We found in the previous section that by taking into account the subclassification information of the main category, we can express more generalizations about the properties of verbs. Another characteristic of this type is the following: expressions of category V are headings of sentences of category VP. In the same way, the heads of Nps, as (i.e. adjectives) are heads of PPS and ps (i.e. prepositions) are heads of PPs. Not all sentences have heads – for example, it is by default to say that coordinate sentences (for example. B the book and the bell) have no heads – yet we want our grammatical formalism to express the parent-child relationship where it applies. At the moment, V and VP are just atomic symbols and we have to find a way to relate them using functions (as we did earlier to relate IV and TV). Compared to English, Latin is an example of a very volatile language. The consequences for the agreement are therefore as follows: 2In addition to the literature debated here, there is important work on what is known as “multiple final marking” in languages such as Greek (see Alexiadou 2014 for an overview). However, the agreement to finalize MSA is very different from the definitive mark repeated in Greek, which has a semantic effect and can only appear on predictive adjectives, which supports an analysis of the reduced relative content of the phenomenon. In contrast, MSA`s confirmation agreement is semantically empty and consistent for all attributive adjectives, regardless of their predicativity.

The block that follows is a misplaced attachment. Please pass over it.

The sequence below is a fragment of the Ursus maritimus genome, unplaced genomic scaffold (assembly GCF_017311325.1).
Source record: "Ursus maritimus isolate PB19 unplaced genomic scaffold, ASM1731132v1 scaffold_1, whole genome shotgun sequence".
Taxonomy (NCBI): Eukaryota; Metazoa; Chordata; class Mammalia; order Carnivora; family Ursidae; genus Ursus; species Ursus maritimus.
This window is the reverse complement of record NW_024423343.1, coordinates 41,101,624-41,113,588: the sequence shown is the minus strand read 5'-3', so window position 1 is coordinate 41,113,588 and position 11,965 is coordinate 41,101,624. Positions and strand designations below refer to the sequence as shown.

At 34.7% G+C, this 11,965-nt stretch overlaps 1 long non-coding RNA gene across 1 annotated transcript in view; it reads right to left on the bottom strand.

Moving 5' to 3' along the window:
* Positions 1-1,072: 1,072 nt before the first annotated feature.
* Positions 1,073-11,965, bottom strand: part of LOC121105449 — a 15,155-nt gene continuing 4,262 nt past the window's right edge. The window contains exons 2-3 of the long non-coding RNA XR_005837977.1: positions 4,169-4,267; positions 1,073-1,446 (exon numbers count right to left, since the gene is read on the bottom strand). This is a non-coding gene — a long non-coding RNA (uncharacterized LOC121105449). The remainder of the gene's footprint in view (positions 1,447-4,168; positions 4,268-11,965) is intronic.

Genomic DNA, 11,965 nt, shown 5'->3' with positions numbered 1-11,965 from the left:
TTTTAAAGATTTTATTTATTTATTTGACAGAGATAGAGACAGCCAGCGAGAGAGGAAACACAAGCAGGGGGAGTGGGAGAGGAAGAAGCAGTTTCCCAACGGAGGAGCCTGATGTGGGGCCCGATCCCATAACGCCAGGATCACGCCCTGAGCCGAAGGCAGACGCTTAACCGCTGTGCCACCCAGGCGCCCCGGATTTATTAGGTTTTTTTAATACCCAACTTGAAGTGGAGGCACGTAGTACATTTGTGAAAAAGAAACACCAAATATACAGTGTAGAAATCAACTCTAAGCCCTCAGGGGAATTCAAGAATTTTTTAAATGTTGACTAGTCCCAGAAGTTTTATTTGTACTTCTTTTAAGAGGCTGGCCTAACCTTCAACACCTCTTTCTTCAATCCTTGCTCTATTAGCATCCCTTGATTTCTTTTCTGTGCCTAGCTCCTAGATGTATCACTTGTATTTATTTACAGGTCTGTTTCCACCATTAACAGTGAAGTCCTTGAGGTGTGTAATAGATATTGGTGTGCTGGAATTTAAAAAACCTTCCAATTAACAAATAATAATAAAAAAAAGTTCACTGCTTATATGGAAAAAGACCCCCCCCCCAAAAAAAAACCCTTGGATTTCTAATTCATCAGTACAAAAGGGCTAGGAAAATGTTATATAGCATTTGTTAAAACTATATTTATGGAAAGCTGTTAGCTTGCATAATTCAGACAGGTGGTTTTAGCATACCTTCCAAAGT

These differences indicate that the two phenomena are not the same and also support a PF-based analysis on the MSA determination agreement under a Y-based grammar model. The restriction that DP AGR must dominate in order for feature copying to take place predicts the adequacy of certainty for attributive adjectives and not for predictive ones. Given the basic DP structure that contains an attributive adjective in (13/17), the aP DP dominates, which makes it possible to copy the functionality. However, in the predictive structure (14/16), the DP subject does not dominate aP. The DP determination value cannot be copied to the AGR node of the predictive adjective. This then explains the consistency of coherence between an attributive adjective and its noun and the absence of certainty agreement on predictive adjectives. For example, in Standard English, we can say that I am or that he is, but not “I am” or “he is”. This is because the grammar of language requires that the verb and its subject correspond personally. The pronouns I and him are the first or the first. third person, just like verb forms are and are.
The verb must be chosen in such a way as to have the same person as the subject, unlike the fictitious agreement based on meaning.   For example, in American English, the un expression is treated as a singular for the purposes of the agreement, although it is formally plural. . . . .